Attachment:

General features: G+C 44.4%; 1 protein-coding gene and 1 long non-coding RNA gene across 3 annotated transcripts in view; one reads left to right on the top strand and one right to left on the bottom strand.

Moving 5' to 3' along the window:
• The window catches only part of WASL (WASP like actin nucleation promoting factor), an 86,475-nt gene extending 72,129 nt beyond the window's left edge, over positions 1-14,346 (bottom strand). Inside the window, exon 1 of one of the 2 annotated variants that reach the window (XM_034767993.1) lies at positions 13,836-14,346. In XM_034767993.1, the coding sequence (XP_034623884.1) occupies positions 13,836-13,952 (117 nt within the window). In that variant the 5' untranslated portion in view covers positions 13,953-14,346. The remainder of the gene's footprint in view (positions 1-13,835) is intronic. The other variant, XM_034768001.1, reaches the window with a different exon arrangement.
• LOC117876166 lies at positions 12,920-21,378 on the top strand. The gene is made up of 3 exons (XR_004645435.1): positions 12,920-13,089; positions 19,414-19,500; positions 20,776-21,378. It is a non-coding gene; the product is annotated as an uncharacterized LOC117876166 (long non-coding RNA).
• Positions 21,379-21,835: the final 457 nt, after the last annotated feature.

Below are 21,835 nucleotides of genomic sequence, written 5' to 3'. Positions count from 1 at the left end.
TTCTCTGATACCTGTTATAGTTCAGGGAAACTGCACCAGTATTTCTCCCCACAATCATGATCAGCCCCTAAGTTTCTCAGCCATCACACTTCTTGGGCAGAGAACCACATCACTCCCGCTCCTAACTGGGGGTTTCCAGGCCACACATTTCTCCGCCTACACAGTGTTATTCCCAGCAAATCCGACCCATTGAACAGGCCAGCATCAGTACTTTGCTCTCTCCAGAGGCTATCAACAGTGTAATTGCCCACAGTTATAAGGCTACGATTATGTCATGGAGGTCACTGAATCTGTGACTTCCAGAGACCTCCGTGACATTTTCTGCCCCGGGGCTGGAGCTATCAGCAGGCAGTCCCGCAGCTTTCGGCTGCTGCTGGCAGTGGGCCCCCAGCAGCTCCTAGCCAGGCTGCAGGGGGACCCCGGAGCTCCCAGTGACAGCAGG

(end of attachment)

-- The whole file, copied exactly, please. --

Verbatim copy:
General features: G+C 44.4%; 1 protein-coding gene and 1 long non-coding RNA gene across 3 annotated transcripts in view; one reads left to right on the top strand and one right to left on the bottom strand.

Moving 5' to 3' along the window:
• The window catches only part of WASL (WASP like actin nucleation promoting factor), an 86,475-nt gene extending 72,129 nt beyond the window's left edge, over positions 1-14,346 (bottom strand). Inside the window, exon 1 of one of the 2 annotated variants that reach the window (XM_034767993.1) lies at positions 13,836-14,346. In XM_034767993.1, the coding sequence (XP_034623884.1) occupies positions 13,836-13,952 (117 nt within the window). In that variant the 5' untranslated portion in view covers positions 13,953-14,346. The remainder of the gene's footprint in view (positions 1-13,835) is intronic. The other variant, XM_034768001.1, reaches the window with a different exon arrangement.
• LOC117876166 lies at positions 12,920-21,378 on the top strand. The gene is made up of 3 exons (XR_004645435.1): positions 12,920-13,089; positions 19,414-19,500; positions 20,776-21,378. It is a non-coding gene; the product is annotated as an uncharacterized LOC117876166 (long non-coding RNA).
• Positions 21,379-21,835: the final 457 nt, after the last annotated feature.

Below are 21,835 nucleotides of genomic sequence, written 5' to 3'. Positions count from 1 at the left end.
TTCTCTGATACCTGTTATAGTTCAGGGAAACTGCACCAGTATTTCTCCCCACAATCATGATCAGCCCCTAAGTTTCTCAGCCATCACACTTCTTGGGCAGAGAACCACATCACTCCCGCTCCTAACTGGGGGTTTCCAGGCCACACATTTCTCCGCCTACACAGTGTTATTCCCAGCAAATCCGACCCATTGAACAGGCCAGCATCAGTACTTTGCTCTCTCCAGAGGCTATCAACAGTGTAATTGCCCACAGTTATAAGGCTACGATTATGTCATGGAGGTCACTGAATCTGTGACTTCCAGAGACCTCCGTGACATTTTCTGCCCCGGGGCTGGAGCTATCAGCAGGCAGTCCCGCAGCTTTCGGCTGCTGCTGGCAGTGGGCCCCCAGCAGCTCCTAGCCAGGCTGCAGGGGGACCCCGGAGCTCCCAGTGACAGCAGG